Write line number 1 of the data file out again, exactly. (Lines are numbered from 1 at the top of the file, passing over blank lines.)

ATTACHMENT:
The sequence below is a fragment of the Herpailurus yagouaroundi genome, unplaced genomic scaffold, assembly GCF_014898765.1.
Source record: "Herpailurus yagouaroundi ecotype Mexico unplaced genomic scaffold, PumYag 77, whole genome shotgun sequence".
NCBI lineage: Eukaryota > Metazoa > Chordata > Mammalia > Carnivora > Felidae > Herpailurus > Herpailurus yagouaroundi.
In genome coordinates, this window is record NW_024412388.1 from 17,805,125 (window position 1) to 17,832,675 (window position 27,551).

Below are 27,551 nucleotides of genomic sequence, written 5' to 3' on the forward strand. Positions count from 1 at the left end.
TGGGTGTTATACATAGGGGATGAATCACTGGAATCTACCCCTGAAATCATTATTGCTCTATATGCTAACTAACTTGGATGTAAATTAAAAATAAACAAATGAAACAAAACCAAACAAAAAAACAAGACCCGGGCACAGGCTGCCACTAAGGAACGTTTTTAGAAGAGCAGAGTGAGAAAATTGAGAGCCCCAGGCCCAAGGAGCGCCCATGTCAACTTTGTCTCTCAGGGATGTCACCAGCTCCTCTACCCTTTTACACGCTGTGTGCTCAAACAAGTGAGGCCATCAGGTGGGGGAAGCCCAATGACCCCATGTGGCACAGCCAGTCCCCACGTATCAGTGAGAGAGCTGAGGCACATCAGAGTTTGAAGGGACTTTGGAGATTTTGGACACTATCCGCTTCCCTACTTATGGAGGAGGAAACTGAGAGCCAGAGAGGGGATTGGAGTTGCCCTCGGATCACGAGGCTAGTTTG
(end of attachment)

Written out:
The sequence below is a fragment of the Herpailurus yagouaroundi genome, unplaced genomic scaffold, assembly GCF_014898765.1.